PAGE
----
...which bring me on to his own book on the studio, published in 1977 (although my edition is from 1998, with a 'Retrospect' from 1993). This is rightly regarded as a classic, an excellent example (possibly the first) of how to combine an overview of an area of film studies with detailed analyses of individual films, not from memory but from a proper viewing of the film. (If this sounds obvious, I am still suspicious of some articles where the author clearly is trying to write from memory rather than actually sitting down and watching the film itself).
Both are obviously recommended, particularly so if the name Ealing conjures up only the (admittedly brilliant) comedies. Some of the war films are surprisingly modern (some of the scenes in Went the Day Well? are quite brutal for the time), and films such as It Always Rains on Sunday and Dead of Night are still held up as examples of their particular genres. Whilst my own interests in the period focus more now on the darker/more exotic side of British cinema (the spiv cycle, Powell & Pressburger etc) there is still no denying the huge contribution that Ealing Studios made over a longer period than it is usually credited with.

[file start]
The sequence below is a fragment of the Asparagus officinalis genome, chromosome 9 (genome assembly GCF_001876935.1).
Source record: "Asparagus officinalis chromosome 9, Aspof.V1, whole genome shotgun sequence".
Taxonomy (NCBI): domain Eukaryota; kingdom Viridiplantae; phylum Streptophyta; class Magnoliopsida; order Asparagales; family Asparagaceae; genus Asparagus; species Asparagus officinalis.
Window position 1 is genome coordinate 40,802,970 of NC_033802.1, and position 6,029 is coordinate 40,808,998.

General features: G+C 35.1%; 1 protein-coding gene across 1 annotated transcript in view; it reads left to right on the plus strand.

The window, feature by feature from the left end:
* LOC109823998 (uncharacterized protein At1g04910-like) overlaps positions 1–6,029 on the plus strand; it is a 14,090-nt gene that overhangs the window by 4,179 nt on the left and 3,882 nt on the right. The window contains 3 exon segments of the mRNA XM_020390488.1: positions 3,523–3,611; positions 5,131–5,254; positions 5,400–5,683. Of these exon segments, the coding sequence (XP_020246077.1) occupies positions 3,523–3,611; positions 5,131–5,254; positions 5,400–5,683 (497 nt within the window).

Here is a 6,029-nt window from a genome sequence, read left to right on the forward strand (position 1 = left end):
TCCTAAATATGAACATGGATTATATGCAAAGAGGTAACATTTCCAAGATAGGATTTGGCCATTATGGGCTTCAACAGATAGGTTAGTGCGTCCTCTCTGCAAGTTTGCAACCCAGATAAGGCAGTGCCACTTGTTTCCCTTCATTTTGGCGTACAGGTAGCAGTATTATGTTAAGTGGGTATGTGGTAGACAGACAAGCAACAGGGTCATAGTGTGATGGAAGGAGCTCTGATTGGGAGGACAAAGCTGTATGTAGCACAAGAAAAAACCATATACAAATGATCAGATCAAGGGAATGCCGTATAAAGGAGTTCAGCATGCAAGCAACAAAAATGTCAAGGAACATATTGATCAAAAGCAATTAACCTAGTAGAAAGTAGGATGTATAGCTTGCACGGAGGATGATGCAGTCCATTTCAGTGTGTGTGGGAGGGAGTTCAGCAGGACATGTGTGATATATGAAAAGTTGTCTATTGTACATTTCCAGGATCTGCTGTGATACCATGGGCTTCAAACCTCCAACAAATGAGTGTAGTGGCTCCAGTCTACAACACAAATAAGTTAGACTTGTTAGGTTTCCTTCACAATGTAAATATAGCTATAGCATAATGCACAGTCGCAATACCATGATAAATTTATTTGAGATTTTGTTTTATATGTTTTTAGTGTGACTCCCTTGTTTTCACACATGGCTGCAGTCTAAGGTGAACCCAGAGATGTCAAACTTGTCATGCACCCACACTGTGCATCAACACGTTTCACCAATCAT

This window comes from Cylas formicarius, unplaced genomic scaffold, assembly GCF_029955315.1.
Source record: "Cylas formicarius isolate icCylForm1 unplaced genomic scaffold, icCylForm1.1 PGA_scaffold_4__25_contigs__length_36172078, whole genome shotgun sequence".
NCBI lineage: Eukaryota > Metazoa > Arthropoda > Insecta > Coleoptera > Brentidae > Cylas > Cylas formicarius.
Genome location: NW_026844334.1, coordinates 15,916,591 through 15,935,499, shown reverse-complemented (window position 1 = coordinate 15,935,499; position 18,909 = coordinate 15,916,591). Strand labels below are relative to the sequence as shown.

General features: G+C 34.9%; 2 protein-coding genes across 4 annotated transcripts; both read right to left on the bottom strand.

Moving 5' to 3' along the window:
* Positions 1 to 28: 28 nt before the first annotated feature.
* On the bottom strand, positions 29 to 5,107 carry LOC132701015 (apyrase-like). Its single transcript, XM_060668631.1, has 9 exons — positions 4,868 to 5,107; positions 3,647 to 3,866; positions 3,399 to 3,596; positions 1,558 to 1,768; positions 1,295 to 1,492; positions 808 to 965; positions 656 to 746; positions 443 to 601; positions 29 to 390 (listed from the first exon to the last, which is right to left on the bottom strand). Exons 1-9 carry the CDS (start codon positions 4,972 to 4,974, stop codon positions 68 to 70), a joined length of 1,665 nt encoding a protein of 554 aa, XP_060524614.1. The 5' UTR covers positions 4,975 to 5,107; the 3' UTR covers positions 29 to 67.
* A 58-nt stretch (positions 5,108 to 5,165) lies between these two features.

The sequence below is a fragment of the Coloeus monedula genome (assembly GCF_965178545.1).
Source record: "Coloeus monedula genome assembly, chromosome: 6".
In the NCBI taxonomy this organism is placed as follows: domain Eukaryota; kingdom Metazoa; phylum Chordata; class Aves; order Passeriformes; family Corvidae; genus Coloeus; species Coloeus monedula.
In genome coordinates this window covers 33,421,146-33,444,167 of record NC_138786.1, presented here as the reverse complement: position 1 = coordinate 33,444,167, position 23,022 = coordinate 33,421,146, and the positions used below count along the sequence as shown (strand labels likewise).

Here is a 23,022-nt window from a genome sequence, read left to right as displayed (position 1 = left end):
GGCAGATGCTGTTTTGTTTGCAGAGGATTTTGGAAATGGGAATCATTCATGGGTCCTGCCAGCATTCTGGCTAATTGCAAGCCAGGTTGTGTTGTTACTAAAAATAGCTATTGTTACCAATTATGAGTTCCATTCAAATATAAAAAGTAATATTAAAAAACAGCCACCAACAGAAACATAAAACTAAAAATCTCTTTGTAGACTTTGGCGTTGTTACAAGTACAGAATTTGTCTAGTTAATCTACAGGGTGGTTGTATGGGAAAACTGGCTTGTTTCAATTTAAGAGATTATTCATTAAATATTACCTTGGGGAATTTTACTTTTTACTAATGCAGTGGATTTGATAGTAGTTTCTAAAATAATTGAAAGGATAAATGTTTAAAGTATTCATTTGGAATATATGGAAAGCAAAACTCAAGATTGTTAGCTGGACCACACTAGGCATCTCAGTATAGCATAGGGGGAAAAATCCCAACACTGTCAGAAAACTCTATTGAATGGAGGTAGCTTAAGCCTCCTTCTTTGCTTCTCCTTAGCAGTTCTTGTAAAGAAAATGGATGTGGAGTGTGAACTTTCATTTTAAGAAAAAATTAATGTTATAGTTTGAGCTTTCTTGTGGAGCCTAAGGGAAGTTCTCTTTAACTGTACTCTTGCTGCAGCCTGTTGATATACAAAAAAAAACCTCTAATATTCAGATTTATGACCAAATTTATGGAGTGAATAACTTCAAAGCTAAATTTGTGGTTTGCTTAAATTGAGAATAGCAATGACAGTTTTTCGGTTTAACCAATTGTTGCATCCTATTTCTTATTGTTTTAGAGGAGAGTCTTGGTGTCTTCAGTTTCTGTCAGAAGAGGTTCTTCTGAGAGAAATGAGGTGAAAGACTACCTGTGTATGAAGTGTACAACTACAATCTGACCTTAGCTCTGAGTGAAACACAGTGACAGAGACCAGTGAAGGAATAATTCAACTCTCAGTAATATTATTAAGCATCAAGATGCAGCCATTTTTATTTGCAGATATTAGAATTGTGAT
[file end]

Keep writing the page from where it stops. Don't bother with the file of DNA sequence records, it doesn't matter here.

A mention for the latest in an excellent series of Routledge book on themed British cinema (the crime cinema one has already been mentioned). This is on comedy cinema, a notoriously difficult area to write about, with essays on the standard areas I suppose (Ealing, Carry On etc) but plenty of other material on the Boulting Brothers, Margaret Rutherford, Gracie Fields and 30s comedy, Norman Wisdom, TV sitcom spin-offs and so forth.
I even managed to spot an error (one of my favourite pastimes, much easier to spot other people's mistakes than one's own errors) in the piece on TV 70s sitcom spin offs - the writer mentions Porridge as one of the better spin offs (which it is, although I think the best by a margin is The Likely Lads) and adds that the plot involves "an escape plan by Fletcher and his young cellmate [ie Godber]", when in fact they are unwitting and unwilling accomplices in the escape attempt of a new character who did not appear in the TV series. It was on the other day on TV actually, I still like the film but it misses out some of the TV characters (McLaren, Lukewarm) and the ones that are in the film don't have much to do (Ives, Mr Barraclough). Anyway, I digress, another good book in this series.